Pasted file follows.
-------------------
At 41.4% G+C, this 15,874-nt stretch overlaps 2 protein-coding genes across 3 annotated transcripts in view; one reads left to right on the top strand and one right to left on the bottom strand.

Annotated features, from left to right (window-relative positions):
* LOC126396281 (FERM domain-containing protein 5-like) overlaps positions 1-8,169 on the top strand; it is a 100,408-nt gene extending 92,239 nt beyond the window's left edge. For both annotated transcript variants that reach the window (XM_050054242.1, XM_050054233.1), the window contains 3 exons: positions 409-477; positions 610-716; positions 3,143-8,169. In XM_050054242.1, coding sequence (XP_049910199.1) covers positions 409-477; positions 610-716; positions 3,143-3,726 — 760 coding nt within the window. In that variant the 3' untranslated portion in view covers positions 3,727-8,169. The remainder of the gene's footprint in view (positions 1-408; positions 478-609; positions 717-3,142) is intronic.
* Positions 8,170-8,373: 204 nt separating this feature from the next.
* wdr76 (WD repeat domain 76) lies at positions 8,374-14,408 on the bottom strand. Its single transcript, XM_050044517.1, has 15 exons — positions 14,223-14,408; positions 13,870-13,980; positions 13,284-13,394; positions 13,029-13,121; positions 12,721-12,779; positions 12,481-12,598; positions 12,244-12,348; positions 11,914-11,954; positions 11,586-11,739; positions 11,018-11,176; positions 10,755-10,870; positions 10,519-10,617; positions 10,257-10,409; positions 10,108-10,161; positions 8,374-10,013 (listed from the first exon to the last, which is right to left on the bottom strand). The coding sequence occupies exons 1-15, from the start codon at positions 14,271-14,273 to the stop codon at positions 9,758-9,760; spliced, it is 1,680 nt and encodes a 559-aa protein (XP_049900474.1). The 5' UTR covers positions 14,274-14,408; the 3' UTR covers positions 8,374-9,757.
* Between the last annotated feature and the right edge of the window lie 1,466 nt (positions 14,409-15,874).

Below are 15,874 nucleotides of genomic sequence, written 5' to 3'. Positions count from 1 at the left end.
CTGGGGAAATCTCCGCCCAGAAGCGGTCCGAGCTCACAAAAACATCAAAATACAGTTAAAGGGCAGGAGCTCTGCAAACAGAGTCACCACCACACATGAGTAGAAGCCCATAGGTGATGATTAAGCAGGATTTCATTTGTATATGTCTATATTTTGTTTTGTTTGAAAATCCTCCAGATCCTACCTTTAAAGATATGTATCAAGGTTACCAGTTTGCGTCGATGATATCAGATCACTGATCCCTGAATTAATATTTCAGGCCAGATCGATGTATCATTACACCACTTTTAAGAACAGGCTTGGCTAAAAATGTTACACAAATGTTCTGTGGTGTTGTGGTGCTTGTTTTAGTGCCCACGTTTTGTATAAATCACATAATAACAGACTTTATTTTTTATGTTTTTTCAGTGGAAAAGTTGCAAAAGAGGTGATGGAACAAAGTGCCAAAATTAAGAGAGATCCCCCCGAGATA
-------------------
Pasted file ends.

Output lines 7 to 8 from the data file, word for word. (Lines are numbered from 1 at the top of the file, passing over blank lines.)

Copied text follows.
Below are 15,874 nucleotides of genomic sequence, written 5' to 3'. Positions count from 1 at the left end.
CTGGGGAAATCTCCGCCCAGAAGCGGTCCGAGCTCACAAAAACATCAAAATACAGTTAAAGGGCAGGAGCTCTGCAAACAGAGTCACCACCACACATGAGTAGAAGCCCATAGGTGATGATTAAGCAGGATTTCATTTGTATATGTCTATATTTTGTTTTGTTTGAAAATCCTCCAGATCCTACCTTTAAAGATATGTATCAAGGTTACCAGTTTGCGTCGATGATATCAGATCACTGATCCCTGAATTAATATTTCAGGCCAGATCGATGTATCATTACACCACTTTTAAGAACAGGCTTGGCTAAAAATGTTACACAAATGTTCTGTGGTGTTGTGGTGCTTGTTTTAGTGCCCACGTTTTGTATAAATCACATAATAACAGACTTTATTTTTTATGTTTTTTCAGTGGAAAAGTTGCAAAAGAGGTGATGGAACAAAGTGCCAAAATTAAGAGAGATCCCCCCGAGATA